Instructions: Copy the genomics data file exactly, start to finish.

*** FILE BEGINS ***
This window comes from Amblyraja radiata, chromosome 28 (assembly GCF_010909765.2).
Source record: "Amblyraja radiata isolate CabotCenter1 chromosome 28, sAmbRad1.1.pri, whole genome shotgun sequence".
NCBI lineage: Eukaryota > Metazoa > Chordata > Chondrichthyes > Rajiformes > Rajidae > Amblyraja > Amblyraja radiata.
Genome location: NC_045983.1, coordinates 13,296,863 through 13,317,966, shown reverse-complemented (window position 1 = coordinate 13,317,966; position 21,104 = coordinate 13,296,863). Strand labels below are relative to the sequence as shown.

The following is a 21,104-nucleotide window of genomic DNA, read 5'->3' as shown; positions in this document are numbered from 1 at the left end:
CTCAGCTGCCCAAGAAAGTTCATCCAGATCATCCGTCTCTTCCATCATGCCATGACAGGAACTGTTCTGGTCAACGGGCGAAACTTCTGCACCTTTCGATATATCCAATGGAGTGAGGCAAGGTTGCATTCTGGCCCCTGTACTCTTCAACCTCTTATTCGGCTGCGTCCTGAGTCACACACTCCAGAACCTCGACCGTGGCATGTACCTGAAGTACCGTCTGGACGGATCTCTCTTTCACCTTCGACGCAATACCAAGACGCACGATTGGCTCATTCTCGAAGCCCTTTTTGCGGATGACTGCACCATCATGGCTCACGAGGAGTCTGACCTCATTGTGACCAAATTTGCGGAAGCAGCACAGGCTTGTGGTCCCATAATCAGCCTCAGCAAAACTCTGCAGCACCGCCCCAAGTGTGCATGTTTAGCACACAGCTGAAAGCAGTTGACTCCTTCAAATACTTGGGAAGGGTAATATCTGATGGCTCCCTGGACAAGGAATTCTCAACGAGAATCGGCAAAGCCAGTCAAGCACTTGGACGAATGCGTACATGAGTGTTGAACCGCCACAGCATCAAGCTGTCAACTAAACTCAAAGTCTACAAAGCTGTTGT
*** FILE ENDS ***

This window comes from Amblyraja radiata, chromosome 28 (assembly GCF_010909765.2).
Source record: "Amblyraja radiata isolate CabotCenter1 chromosome 28, sAmbRad1.1.pri, whole genome shotgun sequence".
NCBI lineage: Eukaryota > Metazoa > Chordata > Chondrichthyes > Rajiformes > Rajidae > Amblyraja > Amblyraja radiata.
Genome location: NC_045983.1, coordinates 13,296,863 through 13,317,966, shown reverse-complemented (window position 1 = coordinate 13,317,966; position 21,104 = coordinate 13,296,863). Strand labels below are relative to the sequence as shown.

The following is a 21,104-nucleotide window of genomic DNA, read 5'->3' as shown; positions in this document are numbered from 1 at the left end:
CTCAGCTGCCCAAGAAAGTTCATCCAGATCATCCGTCTCTTCCATCATGCCATGACAGGAACTGTTCTGGTCAACGGGCGAAACTTCTGCACCTTTCGATATATCCAATGGAGTGAGGCAAGGTTGCATTCTGGCCCCTGTACTCTTCAACCTCTTATTCGGCTGCGTCCTGAGTCACACACTCCAGAACCTCGACCGTGGCATGTACCTGAAGTACCGTCTGGACGGATCTCTCTTTCACCTTCGACGCAATACCAAGACGCACGATTGGCTCATTCTCGAAGCCCTTTTTGCGGATGACTGCACCATCATGGCTCACGAGGAGTCTGACCTCATTGTGACCAAATTTGCGGAAGCAGCACAGGCTTGTGGTCCCATAATCAGCCTCAGCAAAACTCTGCAGCACCGCCCCAAGTGTGCATGTTTAGCACACAGCTGAAAGCAGTTGACTCCTTCAAATACTTGGGAAGGGTAATATCTGATGGCTCCCTGGACAAGGAATTCTCAACGAGAATCGGCAAAGCCAGTCAAGCACTTGGACGAATGCGTACATGAGTGTTGAACCGCCACAGCATCAAGCTGTCAACTAAACTCAAAGTCTACAAAGCTGTTGT